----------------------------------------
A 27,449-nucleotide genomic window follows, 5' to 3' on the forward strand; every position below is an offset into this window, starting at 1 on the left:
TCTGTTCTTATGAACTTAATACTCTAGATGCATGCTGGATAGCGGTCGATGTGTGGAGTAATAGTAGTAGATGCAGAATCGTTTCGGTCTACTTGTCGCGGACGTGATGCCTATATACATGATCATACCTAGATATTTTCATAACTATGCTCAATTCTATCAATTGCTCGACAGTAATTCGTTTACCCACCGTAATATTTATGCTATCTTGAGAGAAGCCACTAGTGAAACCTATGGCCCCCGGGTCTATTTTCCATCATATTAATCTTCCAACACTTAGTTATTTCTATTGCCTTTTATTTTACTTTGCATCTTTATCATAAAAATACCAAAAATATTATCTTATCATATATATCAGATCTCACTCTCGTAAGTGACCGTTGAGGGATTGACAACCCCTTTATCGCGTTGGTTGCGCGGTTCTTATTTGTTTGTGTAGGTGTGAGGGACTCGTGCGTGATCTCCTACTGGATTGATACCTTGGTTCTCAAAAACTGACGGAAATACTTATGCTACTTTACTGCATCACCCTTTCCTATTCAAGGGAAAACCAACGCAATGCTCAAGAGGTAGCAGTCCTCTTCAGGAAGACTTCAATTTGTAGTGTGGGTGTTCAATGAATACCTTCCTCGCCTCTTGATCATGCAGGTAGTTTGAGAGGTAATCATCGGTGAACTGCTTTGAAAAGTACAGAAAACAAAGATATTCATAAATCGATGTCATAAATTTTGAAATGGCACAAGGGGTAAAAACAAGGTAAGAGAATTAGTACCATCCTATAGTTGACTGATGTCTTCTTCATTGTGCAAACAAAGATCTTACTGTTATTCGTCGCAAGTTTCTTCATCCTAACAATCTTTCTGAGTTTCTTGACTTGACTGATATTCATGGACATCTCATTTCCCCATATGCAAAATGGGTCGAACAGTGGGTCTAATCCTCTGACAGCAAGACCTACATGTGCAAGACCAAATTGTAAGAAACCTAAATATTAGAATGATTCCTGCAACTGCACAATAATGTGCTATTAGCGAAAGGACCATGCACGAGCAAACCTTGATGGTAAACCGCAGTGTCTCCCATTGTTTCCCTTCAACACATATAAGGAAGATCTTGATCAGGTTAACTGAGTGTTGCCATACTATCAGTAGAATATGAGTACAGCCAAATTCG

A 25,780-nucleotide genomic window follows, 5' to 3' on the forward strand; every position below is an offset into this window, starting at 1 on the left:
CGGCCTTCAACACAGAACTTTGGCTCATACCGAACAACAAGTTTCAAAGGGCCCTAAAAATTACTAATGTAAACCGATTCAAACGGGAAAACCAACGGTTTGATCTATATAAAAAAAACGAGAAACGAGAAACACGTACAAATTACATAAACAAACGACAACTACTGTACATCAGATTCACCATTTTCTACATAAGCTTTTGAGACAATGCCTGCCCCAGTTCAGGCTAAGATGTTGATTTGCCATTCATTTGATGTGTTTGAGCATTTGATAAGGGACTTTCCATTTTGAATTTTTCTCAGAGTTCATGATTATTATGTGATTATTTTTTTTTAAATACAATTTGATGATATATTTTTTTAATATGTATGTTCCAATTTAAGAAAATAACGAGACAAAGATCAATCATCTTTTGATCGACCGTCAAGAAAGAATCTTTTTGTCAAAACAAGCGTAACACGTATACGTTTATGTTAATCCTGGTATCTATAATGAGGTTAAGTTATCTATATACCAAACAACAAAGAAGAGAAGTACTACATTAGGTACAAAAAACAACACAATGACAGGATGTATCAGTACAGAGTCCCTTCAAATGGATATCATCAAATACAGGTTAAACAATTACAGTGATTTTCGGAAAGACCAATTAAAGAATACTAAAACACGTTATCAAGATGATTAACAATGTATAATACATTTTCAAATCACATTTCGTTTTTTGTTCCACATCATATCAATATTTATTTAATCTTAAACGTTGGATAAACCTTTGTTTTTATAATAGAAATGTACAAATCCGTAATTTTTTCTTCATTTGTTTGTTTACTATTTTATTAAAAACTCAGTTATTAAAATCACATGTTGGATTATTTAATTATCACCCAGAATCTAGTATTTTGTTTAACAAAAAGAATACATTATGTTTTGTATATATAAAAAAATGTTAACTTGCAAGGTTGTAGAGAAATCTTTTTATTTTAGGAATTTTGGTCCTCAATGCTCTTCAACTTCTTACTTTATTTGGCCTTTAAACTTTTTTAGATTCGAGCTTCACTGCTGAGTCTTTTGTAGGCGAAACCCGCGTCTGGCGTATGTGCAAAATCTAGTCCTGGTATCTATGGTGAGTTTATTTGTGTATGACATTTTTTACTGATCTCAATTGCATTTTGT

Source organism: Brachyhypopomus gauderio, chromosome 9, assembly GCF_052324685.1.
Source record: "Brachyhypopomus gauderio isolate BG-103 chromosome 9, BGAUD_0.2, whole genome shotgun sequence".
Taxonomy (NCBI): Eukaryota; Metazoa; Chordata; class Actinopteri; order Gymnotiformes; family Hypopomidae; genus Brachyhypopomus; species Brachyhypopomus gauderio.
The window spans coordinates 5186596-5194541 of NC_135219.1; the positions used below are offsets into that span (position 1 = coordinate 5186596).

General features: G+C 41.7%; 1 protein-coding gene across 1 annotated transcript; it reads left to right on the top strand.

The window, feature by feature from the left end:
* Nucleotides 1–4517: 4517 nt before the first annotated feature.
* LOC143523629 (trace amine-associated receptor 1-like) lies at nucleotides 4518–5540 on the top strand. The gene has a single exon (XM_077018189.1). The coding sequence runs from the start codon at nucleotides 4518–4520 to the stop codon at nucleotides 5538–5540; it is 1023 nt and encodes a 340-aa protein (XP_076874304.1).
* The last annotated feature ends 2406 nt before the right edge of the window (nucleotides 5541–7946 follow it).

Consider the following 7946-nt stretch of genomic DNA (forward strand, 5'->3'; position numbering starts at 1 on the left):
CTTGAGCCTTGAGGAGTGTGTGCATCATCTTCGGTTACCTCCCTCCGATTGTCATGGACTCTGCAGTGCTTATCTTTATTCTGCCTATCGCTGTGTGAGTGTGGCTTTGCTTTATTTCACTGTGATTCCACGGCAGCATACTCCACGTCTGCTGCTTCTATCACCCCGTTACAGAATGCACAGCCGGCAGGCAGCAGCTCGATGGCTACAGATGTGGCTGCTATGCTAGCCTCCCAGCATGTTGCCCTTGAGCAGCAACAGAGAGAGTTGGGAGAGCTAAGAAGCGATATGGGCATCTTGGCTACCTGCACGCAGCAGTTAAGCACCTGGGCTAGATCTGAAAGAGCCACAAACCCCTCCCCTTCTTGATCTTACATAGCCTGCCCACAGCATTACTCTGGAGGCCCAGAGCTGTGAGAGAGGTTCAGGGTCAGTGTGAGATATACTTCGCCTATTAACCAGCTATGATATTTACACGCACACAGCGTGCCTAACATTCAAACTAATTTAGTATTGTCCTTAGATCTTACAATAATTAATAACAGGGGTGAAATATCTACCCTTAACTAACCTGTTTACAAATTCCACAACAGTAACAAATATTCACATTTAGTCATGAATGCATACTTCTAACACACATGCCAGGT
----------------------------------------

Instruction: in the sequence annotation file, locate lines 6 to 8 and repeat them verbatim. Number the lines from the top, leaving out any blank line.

Source record: "Brachyhypopomus gauderio isolate BG-103 chromosome 9, BGAUD_0.2, whole genome shotgun sequence".
Taxonomy (NCBI): Eukaryota; Metazoa; Chordata; class Actinopteri; order Gymnotiformes; family Hypopomidae; genus Brachyhypopomus; species Brachyhypopomus gauderio.
The window spans coordinates 5186596-5194541 of NC_135219.1; the positions used below are offsets into that span (position 1 = coordinate 5186596).